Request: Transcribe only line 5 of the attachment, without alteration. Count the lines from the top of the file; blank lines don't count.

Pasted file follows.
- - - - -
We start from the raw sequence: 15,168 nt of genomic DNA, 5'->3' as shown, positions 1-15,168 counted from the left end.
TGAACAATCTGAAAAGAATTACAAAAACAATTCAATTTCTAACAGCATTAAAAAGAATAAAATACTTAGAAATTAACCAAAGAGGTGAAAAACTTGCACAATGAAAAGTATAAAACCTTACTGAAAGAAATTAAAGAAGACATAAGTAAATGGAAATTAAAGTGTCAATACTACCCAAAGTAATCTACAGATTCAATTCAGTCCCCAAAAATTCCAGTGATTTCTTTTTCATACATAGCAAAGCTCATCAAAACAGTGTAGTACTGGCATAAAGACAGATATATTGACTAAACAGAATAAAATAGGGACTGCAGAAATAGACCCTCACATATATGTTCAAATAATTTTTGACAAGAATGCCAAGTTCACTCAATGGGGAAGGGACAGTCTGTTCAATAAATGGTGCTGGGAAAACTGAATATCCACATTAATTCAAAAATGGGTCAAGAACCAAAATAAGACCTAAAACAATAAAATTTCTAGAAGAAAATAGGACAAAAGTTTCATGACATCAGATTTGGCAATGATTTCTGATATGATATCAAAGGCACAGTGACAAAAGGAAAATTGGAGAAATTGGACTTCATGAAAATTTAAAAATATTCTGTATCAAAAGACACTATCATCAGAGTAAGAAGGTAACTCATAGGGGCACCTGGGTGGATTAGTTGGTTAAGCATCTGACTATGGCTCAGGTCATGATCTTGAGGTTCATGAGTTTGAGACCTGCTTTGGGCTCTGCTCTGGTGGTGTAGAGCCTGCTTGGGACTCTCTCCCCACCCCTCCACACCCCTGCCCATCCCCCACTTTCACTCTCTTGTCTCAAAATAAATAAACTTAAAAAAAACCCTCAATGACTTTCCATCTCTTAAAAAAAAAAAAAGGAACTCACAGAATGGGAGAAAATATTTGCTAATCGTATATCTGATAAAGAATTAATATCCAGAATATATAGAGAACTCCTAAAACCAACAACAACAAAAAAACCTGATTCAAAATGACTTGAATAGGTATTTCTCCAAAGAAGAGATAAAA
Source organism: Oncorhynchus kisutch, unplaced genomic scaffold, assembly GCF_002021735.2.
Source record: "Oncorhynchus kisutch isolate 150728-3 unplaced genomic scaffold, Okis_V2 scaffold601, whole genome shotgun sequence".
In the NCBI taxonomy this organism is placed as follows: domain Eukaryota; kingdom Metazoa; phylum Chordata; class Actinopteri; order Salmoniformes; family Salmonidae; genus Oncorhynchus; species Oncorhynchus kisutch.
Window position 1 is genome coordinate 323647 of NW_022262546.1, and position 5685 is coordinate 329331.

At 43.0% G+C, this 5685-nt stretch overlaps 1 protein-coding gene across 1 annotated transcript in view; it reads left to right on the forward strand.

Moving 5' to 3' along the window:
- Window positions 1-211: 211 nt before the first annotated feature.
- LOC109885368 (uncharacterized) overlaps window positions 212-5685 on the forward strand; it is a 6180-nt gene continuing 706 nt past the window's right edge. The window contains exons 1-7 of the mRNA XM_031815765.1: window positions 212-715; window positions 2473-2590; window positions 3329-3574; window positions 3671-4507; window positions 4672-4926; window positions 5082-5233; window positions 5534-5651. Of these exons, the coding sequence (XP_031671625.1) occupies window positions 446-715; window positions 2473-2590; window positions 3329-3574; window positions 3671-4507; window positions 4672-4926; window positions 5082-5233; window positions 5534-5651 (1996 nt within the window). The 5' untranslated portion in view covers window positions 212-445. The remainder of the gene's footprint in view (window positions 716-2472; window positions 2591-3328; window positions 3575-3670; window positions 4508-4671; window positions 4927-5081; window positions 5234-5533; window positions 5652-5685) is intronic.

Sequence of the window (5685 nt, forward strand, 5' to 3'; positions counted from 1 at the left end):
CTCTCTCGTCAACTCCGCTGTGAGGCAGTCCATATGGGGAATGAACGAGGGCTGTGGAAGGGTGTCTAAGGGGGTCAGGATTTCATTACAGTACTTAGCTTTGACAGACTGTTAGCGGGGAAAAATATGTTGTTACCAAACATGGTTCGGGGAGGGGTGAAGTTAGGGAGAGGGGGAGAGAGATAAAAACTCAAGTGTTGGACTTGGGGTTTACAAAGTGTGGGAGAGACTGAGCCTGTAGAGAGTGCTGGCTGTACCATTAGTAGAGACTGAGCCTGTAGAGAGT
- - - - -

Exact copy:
In the NCBI taxonomy this organism is placed as follows: domain Eukaryota; kingdom Metazoa; phylum Chordata; class Actinopteri; order Salmoniformes; family Salmonidae; genus Oncorhynchus; species Oncorhynchus kisutch.